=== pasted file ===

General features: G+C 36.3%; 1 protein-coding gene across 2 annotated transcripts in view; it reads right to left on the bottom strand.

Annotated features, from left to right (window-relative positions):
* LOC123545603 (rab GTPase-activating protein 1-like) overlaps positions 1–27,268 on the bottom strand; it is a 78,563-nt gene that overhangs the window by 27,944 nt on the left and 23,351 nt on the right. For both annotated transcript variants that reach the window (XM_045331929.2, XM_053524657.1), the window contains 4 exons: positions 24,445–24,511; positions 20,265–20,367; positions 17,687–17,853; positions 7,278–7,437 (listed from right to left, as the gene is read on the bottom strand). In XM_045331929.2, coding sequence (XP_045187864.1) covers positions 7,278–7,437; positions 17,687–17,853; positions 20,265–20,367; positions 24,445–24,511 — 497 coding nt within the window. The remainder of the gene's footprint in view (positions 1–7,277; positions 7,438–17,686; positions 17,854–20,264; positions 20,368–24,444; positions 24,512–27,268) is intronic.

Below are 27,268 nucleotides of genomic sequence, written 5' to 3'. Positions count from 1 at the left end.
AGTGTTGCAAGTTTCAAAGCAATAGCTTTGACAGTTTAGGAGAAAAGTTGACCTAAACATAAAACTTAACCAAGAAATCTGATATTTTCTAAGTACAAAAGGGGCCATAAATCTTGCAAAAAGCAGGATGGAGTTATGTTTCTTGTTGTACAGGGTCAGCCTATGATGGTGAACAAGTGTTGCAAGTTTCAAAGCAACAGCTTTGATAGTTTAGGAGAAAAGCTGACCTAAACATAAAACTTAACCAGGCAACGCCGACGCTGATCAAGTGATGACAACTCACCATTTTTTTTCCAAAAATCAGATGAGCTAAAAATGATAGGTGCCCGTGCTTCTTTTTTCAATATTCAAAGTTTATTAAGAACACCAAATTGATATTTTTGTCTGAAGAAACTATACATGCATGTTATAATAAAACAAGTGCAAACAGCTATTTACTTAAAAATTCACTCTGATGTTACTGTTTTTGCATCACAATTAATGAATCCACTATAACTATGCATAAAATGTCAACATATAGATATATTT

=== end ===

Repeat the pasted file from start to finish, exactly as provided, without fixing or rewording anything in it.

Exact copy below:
General features: G+C 36.3%; 1 protein-coding gene across 2 annotated transcripts in view; it reads right to left on the bottom strand.

Annotated features, from left to right (window-relative positions):
* LOC123545603 (rab GTPase-activating protein 1-like) overlaps positions 1–27,268 on the bottom strand; it is a 78,563-nt gene that overhangs the window by 27,944 nt on the left and 23,351 nt on the right. For both annotated transcript variants that reach the window (XM_045331929.2, XM_053524657.1), the window contains 4 exons: positions 24,445–24,511; positions 20,265–20,367; positions 17,687–17,853; positions 7,278–7,437 (listed from right to left, as the gene is read on the bottom strand). In XM_045331929.2, coding sequence (XP_045187864.1) covers positions 7,278–7,437; positions 17,687–17,853; positions 20,265–20,367; positions 24,445–24,511 — 497 coding nt within the window. The remainder of the gene's footprint in view (positions 1–7,277; positions 7,438–17,686; positions 17,854–20,264; positions 20,368–24,444; positions 24,512–27,268) is intronic.

Below are 27,268 nucleotides of genomic sequence, written 5' to 3'. Positions count from 1 at the left end.
AGTGTTGCAAGTTTCAAAGCAATAGCTTTGACAGTTTAGGAGAAAAGTTGACCTAAACATAAAACTTAACCAAGAAATCTGATATTTTCTAAGTACAAAAGGGGCCATAAATCTTGCAAAAAGCAGGATGGAGTTATGTTTCTTGTTGTACAGGGTCAGCCTATGATGGTGAACAAGTGTTGCAAGTTTCAAAGCAACAGCTTTGATAGTTTAGGAGAAAAGCTGACCTAAACATAAAACTTAACCAGGCAACGCCGACGCTGATCAAGTGATGACAACTCACCATTTTTTTTCCAAAAATCAGATGAGCTAAAAATGATAGGTGCCCGTGCTTCTTTTTTCAATATTCAAAGTTTATTAAGAACACCAAATTGATATTTTTGTCTGAAGAAACTATACATGCATGTTATAATAAAACAAGTGCAAACAGCTATTTACTTAAAAATTCACTCTGATGTTACTGTTTTTGCATCACAATTAATGAATCCACTATAACTATGCATAAAATGTCAACATATAGATATATTT